For those who are unaware, Google announced its Privacy Sandbox in 2019. This initiative is essentially aimed at producing a means of personalizing digital ads while maintaining user privacy.
That’s what Google claims about the initiative’s goals, anyway. More on this momentarily.
Google’s Privacy Sandbox ambitions are focused on establishing means to:
This is where Google’s Federated Learning of Cohorts (FLoC) comes into play.
In a recent Google blog post on building a privacy-first future for online advertising, the company details how FLoC advertising technology could be the answer to eliminating cookies while still allowing for interest-based targeting and consumer privacy.
Using FLoC, Chrome will track a user’s browsing habits across the web, ultimately placing them into various audience groups – or “cohorts” – based on their habits. Advertisers will then be able to target ads to different cohorts instead of individual consumers.
As of now, Google has yet to define what cohorts will exist. Nonetheless, they will be groups of folks with similar interests that sellers can then target with their ad campaigns.
Moreover, as Google details in its “privacy-first future” blog, FLoCs are apparently (almost) just as good at producing results as cookie-based ad campaigns:
“FLoC can provide an effective replacement signal for third-party cookies. Our tests of FLoC to reach in-market and affinity Google Audiences show that advertisers can expect to see at least 95% of the conversions per dollar spent when compared to cookie-based advertising.”
While this may sound all well and good, there are some implications and undercurrents that are important to discuss.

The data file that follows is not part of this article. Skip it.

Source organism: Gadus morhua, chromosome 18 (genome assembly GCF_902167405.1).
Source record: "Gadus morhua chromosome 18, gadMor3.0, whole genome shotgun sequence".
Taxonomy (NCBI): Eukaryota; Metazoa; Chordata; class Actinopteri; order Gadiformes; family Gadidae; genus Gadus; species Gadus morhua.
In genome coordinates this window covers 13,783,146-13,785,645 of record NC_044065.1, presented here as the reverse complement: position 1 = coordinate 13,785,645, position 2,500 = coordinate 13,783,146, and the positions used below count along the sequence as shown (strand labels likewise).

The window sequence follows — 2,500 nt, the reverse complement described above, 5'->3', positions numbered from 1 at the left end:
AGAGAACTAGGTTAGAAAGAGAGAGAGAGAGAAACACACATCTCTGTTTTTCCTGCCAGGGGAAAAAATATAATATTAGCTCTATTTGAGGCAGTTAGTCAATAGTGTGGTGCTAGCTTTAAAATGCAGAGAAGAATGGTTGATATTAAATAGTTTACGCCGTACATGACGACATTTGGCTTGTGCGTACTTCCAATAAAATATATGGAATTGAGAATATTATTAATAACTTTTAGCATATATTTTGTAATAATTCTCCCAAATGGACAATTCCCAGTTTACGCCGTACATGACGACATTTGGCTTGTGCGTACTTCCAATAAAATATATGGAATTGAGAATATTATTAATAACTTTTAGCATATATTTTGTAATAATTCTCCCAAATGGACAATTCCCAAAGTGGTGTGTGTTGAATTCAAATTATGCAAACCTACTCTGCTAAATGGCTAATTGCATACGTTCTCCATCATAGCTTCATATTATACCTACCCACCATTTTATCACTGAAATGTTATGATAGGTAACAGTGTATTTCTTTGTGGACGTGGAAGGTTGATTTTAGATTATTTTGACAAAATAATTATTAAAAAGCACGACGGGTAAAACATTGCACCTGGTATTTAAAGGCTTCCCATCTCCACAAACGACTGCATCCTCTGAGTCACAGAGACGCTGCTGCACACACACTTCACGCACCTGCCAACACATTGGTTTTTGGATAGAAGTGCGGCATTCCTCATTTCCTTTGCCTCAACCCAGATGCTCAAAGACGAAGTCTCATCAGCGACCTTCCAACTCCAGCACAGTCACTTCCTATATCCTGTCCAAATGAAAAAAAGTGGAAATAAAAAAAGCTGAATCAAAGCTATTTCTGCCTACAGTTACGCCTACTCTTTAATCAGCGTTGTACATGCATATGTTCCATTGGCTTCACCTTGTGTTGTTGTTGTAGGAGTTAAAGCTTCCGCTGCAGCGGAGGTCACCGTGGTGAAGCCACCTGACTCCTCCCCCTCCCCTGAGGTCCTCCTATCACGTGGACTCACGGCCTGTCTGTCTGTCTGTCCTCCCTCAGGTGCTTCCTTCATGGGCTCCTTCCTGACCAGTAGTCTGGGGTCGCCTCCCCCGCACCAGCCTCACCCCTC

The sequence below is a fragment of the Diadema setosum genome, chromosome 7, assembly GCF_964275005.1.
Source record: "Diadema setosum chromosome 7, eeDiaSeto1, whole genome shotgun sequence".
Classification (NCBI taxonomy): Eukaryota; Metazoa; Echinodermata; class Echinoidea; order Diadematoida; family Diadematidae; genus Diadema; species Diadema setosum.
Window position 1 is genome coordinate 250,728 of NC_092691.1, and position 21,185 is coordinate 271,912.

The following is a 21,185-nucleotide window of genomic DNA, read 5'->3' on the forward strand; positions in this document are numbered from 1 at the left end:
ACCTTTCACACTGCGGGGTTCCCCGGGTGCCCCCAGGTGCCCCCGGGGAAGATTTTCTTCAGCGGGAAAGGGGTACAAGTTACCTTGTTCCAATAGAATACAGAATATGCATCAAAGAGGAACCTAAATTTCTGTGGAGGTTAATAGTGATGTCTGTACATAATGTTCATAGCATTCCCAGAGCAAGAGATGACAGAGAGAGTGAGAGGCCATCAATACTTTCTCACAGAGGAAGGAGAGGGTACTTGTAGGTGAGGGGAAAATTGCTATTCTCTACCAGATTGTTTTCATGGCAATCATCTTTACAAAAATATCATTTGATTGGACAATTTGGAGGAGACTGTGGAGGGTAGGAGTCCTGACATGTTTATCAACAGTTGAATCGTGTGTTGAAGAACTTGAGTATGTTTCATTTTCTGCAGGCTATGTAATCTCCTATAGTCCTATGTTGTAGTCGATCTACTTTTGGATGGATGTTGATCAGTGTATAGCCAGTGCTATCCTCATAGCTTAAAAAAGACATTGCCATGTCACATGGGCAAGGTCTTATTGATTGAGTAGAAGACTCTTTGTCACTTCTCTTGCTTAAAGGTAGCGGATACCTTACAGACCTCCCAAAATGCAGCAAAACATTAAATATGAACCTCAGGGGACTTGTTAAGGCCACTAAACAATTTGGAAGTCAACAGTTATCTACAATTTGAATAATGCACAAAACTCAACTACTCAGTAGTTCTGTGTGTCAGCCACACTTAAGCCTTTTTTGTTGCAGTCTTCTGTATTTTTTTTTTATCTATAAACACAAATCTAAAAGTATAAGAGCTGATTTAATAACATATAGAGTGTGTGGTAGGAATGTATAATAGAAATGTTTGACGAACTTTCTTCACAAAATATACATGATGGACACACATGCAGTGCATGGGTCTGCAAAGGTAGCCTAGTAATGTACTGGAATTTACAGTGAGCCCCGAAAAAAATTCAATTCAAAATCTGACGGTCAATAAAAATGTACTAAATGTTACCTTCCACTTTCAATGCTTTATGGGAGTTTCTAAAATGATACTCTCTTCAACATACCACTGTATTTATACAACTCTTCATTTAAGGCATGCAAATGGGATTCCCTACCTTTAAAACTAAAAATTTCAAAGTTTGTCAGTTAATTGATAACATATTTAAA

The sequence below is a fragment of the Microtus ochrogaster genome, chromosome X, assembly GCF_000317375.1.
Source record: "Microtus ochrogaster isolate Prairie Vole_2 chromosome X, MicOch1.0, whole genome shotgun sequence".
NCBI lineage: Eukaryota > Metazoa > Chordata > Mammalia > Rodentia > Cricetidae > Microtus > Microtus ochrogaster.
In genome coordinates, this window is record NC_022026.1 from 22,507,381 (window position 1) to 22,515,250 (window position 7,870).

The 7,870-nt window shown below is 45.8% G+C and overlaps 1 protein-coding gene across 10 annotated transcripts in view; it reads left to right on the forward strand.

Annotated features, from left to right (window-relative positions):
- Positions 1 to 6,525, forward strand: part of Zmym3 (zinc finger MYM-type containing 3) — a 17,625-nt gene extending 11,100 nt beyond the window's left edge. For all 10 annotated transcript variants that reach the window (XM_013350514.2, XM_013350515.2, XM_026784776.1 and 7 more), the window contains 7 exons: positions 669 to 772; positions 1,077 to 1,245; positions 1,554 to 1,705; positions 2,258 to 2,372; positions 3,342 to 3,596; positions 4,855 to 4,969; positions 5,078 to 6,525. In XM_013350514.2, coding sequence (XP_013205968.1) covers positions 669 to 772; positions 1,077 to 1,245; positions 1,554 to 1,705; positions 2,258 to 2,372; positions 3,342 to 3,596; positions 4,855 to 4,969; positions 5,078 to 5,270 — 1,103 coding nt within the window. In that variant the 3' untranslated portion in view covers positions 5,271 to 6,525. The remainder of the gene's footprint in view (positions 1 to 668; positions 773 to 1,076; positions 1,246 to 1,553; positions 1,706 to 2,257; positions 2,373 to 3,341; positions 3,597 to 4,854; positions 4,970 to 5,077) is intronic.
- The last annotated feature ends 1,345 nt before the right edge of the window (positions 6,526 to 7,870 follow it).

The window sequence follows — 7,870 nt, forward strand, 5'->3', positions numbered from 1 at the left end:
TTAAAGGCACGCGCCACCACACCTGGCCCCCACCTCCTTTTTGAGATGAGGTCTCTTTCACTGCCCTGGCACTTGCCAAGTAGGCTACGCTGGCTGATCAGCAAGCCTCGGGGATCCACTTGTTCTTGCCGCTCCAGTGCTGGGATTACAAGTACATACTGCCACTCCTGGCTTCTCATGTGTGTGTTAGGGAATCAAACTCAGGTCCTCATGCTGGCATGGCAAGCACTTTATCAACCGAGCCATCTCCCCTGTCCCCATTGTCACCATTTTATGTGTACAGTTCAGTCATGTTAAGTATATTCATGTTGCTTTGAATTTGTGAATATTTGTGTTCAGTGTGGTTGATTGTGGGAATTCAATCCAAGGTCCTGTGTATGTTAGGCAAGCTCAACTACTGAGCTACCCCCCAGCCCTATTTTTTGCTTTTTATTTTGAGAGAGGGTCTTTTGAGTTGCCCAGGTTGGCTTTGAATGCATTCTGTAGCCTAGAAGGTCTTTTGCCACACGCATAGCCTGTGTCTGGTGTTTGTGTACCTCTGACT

As it stands, there might be significant ramifications from Google’s decision for both consumers and retailers.
On the individual’s side of things, many might consider this to be a win for privacy, especially since this is how Google is framing the issue. However, there are many concerned that this move is little more than an enormous power grab by Google, with some likening FLoCs to “behavioral credit scores.”
On the business end of the matter, a variety of critics are arguing that the move is likely to put smaller advertising firms out of business and could also harm websites that rely on advertising revenue to survive.
The fact is that for most people, this massive change will be invisible. However, behind the scenes, Google is essentially placing Chrome in control over a considerable amount of the advertising process through its tracking and grouping of consumers into FLoCs.
That said, when third-party cookies are removed in 2022, businesses that have been collecting and leveraging first-party data might be capable of targeting adverts than those who are reliant on Google cohorts.
Therefore, in order for sellers to wrestle back some degree of control over their advertising efforts, it is vital for retailers to focus on customer relationships and the on-site experience as a means to amplify data collection efforts.